Who are the Toraja ?
Today, Toraja is the name given to the ethnic group living by the Sa’dan river in the highlands of South Sulawesi around the towns of Rantepao and Makale. This area is commonly called Tana Toraja.
They share a common language (which had originaly no written script) and culture.
Until the arrival of Christian missionaries in 1913, Toraja practiced a form of animism called Aluk To Dolo ‘Way of the Ancestors’ that includes the cult of ancestors, belief in spirits and in local myths about the creation of the earth. As a purely oral culture, many local particularities existed.
“Like other indigenous belief systems of small-scale societies, Toraja religion evolved in intimate relationship to local landscapes. It has been until recently such an integral part of people’s knowledge of their own environment and how to live in it, that it was scarcely separable from other aspects of life. Indeed there was no need to think of it as a separate, or even to give it a name” (Waterson, 2009).
I have dwelled upon Aluk To Dolo and its rituals in another article.
According to Nooy-Palm who quotes Adriania, the name Toraja comes from the Bugi language to-ri-aja ‘the people of the highlands’. It’s worth noting that historically, it encompassed all the people of the Sulawesi highlands, including those living in the current province of Central Sulawesi. In Kruyt’s monography of the people of Central Sulawesi (1925), the Toraja region spans as far as modern day Poso, Tentana and Luwuk.
Hence the use of the name Sa’dan Toraja by ethnographers to describe inhabitants of modern day Tana Toraja.
Tana Toraja is described by ethnographers as a collection of neighbouring adat-communities (from the Indonesian word adat ‘custom’), called lembang by the Toraja, which shared a common set of laws and customs.
The Dutch administration roughly sticked to this original division when they defined the administrative districts. Nowadays, kecamatan (district) still adheres more or less to the old lembang (some unification has taken place though). The lembang have united themselves on few occasion in the history (almost always in a context of war with outsiders) but were in general rather independent from each others and had their own leadership.
The lembang of Mengkendek, Sangalla’ and Ma’kale were ruled by a prince (puang) and the nobility was especially strong there. They married extensively with the noble families of the Bugis kingdoms of the South. The three ‘princely’ districts are called the Tallulembangna.
Each lembang could present particularities in a given aspect of the ritual prescription or social organization (a detailed description is available in Nooy-Palm, vol I). A very singular ritual called ma’nene, which has survived until today, is only undertaken in the North near Mt Sesean for instance.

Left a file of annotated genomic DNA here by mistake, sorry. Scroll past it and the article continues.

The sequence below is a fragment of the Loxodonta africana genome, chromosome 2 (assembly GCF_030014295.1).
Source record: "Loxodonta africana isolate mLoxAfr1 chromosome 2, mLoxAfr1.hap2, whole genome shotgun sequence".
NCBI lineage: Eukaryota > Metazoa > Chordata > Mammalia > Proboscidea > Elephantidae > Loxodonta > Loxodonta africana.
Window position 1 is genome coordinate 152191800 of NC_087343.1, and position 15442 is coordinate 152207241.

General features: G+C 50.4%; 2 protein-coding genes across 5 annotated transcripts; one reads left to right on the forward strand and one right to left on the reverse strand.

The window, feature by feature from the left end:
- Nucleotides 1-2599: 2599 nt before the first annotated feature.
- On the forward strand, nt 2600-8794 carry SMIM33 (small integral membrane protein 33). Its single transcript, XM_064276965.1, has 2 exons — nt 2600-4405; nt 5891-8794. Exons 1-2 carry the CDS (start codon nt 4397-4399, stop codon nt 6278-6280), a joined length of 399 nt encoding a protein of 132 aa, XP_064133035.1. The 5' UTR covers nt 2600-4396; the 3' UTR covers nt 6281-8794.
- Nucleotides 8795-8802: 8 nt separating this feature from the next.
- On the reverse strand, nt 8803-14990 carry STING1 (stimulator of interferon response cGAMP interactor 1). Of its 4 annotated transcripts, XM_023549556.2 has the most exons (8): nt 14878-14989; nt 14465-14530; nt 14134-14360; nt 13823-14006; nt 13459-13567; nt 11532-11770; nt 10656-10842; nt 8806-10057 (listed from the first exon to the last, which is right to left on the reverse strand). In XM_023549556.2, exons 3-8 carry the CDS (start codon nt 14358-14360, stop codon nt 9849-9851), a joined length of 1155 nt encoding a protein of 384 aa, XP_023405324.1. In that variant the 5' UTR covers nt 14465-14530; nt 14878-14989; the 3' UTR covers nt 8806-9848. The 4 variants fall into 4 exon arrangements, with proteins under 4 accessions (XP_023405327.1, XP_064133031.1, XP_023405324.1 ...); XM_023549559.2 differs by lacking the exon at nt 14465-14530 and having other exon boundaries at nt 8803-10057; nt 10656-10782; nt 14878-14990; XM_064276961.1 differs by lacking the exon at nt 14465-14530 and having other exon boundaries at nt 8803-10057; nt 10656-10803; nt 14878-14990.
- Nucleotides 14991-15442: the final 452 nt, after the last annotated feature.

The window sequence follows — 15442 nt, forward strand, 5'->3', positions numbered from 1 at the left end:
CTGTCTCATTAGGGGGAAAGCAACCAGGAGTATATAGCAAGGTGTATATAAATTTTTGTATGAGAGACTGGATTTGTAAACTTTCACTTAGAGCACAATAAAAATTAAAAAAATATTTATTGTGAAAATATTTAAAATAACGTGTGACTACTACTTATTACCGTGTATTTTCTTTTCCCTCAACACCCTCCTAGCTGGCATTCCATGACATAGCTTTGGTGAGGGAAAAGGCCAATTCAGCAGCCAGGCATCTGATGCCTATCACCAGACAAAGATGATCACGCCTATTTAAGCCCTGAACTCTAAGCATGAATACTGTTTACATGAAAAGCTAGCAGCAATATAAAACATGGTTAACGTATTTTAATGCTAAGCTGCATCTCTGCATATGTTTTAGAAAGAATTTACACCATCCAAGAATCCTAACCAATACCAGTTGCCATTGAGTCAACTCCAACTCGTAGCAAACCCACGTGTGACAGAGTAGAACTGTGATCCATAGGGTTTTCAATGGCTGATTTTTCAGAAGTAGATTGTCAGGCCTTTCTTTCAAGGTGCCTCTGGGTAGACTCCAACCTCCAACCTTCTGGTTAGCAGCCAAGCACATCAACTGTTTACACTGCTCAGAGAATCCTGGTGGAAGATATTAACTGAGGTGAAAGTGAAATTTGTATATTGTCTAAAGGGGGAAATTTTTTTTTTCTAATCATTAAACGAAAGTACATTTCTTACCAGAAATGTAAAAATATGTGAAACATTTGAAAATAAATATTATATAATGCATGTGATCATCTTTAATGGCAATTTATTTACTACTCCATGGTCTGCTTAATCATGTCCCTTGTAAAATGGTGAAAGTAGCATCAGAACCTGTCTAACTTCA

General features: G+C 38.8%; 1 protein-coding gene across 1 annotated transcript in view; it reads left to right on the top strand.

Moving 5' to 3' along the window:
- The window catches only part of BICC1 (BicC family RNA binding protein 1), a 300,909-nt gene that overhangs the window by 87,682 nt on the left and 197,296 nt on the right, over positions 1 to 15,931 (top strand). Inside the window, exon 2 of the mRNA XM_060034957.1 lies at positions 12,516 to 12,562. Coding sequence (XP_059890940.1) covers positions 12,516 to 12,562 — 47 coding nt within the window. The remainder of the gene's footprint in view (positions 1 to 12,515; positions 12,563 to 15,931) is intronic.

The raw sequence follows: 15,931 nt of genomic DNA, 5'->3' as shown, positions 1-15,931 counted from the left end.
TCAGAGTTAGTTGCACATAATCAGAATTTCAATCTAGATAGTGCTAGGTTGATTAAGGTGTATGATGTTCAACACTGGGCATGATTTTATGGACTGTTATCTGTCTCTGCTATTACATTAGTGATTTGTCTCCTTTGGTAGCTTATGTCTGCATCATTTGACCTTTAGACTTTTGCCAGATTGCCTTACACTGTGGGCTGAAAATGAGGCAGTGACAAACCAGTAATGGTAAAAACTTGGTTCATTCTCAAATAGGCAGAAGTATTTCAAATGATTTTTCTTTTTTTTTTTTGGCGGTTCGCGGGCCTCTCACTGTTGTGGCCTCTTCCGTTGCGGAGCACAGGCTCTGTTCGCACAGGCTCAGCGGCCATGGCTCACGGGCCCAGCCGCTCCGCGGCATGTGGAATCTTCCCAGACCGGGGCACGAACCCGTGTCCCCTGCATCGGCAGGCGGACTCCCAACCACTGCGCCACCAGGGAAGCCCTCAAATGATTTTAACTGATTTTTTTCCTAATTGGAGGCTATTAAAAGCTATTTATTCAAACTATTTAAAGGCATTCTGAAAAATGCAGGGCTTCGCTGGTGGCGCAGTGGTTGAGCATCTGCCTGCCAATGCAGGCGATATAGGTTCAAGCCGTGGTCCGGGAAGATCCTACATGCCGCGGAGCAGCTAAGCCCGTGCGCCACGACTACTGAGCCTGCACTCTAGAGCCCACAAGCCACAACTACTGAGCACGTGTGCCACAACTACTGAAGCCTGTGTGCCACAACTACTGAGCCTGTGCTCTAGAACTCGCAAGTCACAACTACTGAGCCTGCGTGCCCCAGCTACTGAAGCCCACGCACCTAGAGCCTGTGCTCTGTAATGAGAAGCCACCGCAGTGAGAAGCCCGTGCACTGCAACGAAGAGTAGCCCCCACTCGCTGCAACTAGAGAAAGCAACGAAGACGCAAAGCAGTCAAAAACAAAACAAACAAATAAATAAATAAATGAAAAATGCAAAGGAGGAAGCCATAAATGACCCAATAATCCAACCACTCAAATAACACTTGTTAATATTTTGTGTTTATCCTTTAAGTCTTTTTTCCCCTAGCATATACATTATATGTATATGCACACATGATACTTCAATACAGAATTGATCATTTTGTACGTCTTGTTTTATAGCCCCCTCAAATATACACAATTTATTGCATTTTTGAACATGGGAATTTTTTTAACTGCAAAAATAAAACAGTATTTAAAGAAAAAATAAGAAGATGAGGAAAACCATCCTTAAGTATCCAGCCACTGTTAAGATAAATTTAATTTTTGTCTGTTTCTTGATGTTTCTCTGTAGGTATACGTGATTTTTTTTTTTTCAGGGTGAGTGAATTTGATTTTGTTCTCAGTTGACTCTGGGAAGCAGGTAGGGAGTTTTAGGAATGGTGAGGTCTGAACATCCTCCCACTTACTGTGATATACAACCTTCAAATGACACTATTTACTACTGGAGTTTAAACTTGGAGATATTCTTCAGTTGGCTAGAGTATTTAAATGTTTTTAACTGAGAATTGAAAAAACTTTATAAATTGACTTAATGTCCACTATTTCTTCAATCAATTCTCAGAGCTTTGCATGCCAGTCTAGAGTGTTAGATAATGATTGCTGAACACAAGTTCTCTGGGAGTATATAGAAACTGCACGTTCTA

Smaller ritual communities also existed within the lembang. At each level, those communities were mobilized to perform some rituals of the Aluk To Dolo (the indigenous religion). With the Christianization, large parts of this social divisions have fell into disregard :
- The family (siruran).
- The village (tondok), potentially further divided into wards (saroan) a group of neighbours collaborating for agricultural work and related rituals.
- Bua’ or penanian which often coincides with a village tondok (even though some villages include two bua’, and one bua’ can span over several villages). Inhabitants of a bua’ celebrate the bua’ padang ritual (a kind of agricultural New Year celebration) together. This ritual, now gone, included a choral hence the term penanian from nani ‘sing’.
- Patang penanian a federation of 4 bua’ (patang ‘four’) which has its own adat-chief and hold important fertility rituals (like the merok feast or the great bua’ feasts) together.
The Toraja are still a predominantly rural society. The staple food is rice (supplemented by maize, millet …) cultivated on irrigated land (ind. sawah) and dry fields (ind. ladang). The last type of land is the most common. The main cash crop is coffee.
A majority of the territory of Tana Toraja (about 4/5) is made of woodlands and wastelands with is rather unfertile or poorly suited for cultivation soil. This leads to a dramatic shortage of agricultural land, which has in turn largely participated in the important immigration of Toraja to other regions of Indonesia.
The Toraja are not able to produce all the rice they consume and must import from outside.
The tongkonan is both a physical house and the group of person who claims membership in it. Put it differently, it is a clan which is centered around one house. Most of the tongkonan members are not actually inhabitating it.
A house can’t be moved (because the placenta of many ancestors are buried next to it, even though nowadays many people are unable to say where is their own placenta buried), and must be regularly rebuilt. The barn can be moved, for instance in the case of a divorce.
A child belongs to the clans of its mother and its father. As a consequence, any person may claim to belong to dozens of different houses. Membership to a tongkonan is actually activated only at certain times, principally for rituals to which all members must contribute. Only people of very high ranking (and high wealth) do actually maintain ties with a great number of houses.
Those ties are not curtailed at marriage, so a married couple must contribute equally to the rituals associated to the ancestors of each spouses. At funerals, if the deceased has parents from different districts, it’s the ritual form of the mother’s district that must be respected.
Most tongkonan own indivisible ressources known as mana which can include heirlooms (old swords and krises, precious ornaments, textiles …) bamboo groves, coconut groves and of course ricefields. In the past, it could also include slaves.
It also owns a stone grave (liang). Given people maintain ties with different houses, they must often choose their burial site, which is potentially a source of conflict.
The importance of genealogy
A member of a tongkonan has to know its genealogy, especially the names of the ricefields it owns and the way it was inherited so he can defends against false claims of ownerships.